Photo via Pixabay
The French Embassy in the United States has organized a series of solidarity concerts throughout the country as a way to celebrate the international significance of Notre-Dame following the April 15th fire that ravaged the Medieval wooden roof and iconic pinnacle. In the spirit of French-American friendship, each concert–in NYC, Washington DC, San Francisco, and New Orleans–will be held at an American Cathedral and will feature a French organist. Here in NYC, the free April 26th concert will be held at none other than St. Patrick’s Cathedral.
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As part of their larger report “Developing Urban Futures,” the Cities Urban Age Program at the London School of Economics created a new series of digital density diagrams, 3D models that visually demonstrate the density of people in cities around the world. The maps combine a range of socio-economic data, including where people live, work, and commute to capture the key spatial dimensions of urban economic life. The taller spikes represent larger concentrations of people, while the flatter zones represent lower density concentrations, for example, residential or suburban neighborhoods.
Park image via Elliot Scott on Flickr; image of Silver via NYC Parks
Mitchell J. Silver, the commissioner of the New York City Parks Department, tells us he’s 58 years old. But with his vibrant enthusiasm and energy for parks, fitness, and life in general, it’s hard to believe. Only as he details a list of his achievements and accolades over the years does his age show. Silver, who oversees the management and operations of nearly 30,000 acres of city parks, calls himself the “commissioner of fun,” a title he strives to live up to every day. This summer, Silver launched “Cool Pools,” an initiative to renovate public pools, celebrated making Central Park car-free, and increased accessibility to parks for all New Yorkers. If you want to feel good, follow his Instagram and see him sliding, swinging, running, jumping, swimming, kayaking and more.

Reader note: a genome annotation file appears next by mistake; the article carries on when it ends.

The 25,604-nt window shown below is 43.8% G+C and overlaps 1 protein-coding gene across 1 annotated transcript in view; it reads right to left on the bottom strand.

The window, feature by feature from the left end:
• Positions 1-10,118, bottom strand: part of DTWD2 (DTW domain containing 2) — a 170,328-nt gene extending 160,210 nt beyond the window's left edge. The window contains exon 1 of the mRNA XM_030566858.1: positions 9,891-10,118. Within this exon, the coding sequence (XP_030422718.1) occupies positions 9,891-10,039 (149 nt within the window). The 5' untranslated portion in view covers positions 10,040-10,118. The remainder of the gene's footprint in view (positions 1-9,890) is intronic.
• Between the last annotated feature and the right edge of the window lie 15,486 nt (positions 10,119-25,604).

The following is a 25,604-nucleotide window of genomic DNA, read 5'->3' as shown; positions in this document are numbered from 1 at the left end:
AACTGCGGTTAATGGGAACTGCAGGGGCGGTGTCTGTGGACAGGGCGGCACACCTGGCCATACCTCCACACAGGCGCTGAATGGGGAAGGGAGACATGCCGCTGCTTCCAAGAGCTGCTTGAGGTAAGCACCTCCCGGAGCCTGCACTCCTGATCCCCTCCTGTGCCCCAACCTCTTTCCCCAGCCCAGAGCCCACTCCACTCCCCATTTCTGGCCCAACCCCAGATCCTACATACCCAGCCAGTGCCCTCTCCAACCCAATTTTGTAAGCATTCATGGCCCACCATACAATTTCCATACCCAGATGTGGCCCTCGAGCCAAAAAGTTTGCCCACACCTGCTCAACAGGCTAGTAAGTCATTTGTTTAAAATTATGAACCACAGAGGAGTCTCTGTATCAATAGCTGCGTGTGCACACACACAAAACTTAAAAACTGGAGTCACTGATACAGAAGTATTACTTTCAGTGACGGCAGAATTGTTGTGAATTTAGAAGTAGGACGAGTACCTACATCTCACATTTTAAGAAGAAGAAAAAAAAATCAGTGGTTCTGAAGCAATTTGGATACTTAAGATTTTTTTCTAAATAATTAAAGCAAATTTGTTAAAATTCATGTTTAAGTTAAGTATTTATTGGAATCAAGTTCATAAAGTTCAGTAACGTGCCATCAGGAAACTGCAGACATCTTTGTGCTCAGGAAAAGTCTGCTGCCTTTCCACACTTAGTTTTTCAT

Silver is training for his first marathon this November (with his best friend from college) after completing four half marathons. 6sqft jogged beside the commissioner and got his running commentary on the biggest challenges facing NYC parks, what he attributes his success to, what we can expect for the future and where he buys his running gear.
Millennials are masters of upcycling, the practice beyond recycling products and things to not just reuse them but make them better. This trend is now extending to the real estate sector, where we’re seeing some pretty spectacular renovations of historic barns into stunning homes. Below are five great examples of upcycling historic barns in a way that modernized the structures and added luxe amenities while honoring the authenticity and origin of the structures. All for sale and all within a few hours drive of New York City, these barn homes can be your country dream – or reality.
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Photo via Corey Menscher/Flickr
Coolest astrophysicist on Earth Neil deGrasse Tyson reminds us that the otherworldly phenomenon called “Manhattanhenge” is happening this evening. At two times during the year, New Yorkers can see a full sunset perfectly lined up through the streets and high-rises–Wednesday, May 30th at 8:12pm and Thursday, July 12th at 8:20pm. And two other times, you can see a half sunset perfectly lined up where half the sun is above the horizon and half is below–Tuesday, May 29th at 8:13pm and Friday, July 13th at 8:21pm.